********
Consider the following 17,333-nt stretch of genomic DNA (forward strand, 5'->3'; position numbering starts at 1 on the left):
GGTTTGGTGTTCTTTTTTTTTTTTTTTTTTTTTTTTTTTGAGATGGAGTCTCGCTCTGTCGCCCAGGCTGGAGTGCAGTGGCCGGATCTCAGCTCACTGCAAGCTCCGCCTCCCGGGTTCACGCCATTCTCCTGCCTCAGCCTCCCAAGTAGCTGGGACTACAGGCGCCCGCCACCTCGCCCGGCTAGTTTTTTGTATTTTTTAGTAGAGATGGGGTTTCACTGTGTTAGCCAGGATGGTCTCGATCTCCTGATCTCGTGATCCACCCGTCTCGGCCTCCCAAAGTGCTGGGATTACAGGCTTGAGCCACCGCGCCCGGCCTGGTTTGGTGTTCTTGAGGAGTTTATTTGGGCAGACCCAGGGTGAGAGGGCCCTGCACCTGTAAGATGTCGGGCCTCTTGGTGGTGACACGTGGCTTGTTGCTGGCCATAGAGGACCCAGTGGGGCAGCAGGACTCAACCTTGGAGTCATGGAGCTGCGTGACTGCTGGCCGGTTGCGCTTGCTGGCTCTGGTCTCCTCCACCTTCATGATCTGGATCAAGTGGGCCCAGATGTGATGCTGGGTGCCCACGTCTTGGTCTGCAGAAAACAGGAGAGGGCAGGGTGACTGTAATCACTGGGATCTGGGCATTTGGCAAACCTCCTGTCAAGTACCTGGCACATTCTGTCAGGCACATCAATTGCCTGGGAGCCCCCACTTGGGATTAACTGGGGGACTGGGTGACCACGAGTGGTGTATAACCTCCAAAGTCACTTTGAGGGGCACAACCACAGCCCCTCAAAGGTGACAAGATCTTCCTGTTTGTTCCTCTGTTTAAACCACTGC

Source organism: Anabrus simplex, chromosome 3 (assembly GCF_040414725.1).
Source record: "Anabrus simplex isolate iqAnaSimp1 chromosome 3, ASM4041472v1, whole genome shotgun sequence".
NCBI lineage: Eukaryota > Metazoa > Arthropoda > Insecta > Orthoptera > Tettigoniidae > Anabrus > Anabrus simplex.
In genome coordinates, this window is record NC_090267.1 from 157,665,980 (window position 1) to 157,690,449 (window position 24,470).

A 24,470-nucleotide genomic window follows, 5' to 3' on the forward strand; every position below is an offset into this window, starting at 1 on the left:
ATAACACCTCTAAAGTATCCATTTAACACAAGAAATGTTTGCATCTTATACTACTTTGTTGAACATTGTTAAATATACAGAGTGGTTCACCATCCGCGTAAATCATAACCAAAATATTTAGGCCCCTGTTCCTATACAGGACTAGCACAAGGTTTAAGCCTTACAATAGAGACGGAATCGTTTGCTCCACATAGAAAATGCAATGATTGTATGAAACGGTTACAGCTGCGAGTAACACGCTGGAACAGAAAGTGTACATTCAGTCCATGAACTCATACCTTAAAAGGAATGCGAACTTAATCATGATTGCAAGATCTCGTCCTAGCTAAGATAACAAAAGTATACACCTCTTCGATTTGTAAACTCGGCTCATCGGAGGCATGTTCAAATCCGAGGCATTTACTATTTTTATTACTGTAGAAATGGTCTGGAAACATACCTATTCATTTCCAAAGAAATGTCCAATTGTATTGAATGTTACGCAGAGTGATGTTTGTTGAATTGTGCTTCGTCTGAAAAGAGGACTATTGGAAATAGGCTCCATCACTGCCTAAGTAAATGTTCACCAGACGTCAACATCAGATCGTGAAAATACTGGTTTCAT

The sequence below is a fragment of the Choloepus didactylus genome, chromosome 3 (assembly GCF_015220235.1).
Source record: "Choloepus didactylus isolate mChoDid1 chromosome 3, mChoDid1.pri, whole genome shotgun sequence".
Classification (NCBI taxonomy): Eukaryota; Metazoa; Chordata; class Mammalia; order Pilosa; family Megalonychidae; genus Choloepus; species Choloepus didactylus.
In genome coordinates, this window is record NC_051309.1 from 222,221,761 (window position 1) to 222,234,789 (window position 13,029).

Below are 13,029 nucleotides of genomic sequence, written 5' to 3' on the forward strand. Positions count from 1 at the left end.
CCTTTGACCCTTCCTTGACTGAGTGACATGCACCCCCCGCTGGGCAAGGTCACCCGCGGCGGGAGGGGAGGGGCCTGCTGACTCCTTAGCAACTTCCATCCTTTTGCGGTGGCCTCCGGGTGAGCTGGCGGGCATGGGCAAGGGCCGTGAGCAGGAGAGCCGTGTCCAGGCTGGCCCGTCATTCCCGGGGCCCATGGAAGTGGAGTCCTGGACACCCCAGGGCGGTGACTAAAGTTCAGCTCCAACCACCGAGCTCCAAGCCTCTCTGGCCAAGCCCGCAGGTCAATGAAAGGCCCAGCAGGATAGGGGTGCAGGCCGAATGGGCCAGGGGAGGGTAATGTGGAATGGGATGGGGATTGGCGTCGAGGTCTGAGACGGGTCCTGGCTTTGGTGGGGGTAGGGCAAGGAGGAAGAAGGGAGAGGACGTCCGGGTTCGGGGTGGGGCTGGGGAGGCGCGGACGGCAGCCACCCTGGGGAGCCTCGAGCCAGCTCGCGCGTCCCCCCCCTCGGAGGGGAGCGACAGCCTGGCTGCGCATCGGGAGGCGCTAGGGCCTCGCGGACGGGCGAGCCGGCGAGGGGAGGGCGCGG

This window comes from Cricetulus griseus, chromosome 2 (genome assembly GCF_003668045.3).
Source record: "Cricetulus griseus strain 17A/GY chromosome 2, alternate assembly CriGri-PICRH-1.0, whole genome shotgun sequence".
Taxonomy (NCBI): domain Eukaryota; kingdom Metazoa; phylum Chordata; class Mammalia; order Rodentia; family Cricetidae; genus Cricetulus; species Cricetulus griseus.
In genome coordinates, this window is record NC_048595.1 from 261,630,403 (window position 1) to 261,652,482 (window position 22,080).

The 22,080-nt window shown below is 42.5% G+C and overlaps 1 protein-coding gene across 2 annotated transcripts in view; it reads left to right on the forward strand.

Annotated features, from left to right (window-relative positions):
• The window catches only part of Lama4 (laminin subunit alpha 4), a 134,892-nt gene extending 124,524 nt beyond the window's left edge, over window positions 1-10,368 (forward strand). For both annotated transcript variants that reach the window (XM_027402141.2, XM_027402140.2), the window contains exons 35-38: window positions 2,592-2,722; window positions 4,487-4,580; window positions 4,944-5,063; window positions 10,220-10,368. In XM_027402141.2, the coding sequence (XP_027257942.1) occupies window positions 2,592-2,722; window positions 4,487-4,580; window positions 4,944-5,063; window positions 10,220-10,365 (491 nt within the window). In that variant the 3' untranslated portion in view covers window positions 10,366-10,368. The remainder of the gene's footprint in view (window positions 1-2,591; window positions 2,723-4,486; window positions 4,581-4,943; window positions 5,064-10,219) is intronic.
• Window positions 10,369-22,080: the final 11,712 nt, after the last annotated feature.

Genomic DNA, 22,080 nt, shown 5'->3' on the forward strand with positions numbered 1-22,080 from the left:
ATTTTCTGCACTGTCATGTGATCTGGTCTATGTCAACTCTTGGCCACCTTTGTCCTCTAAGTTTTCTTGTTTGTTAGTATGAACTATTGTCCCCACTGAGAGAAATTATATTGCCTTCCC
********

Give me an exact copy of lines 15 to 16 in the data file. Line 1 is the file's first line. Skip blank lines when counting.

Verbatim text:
This window comes from Cricetulus griseus, chromosome 2 (genome assembly GCF_003668045.3).
Source record: "Cricetulus griseus strain 17A/GY chromosome 2, alternate assembly CriGri-PICRH-1.0, whole genome shotgun sequence".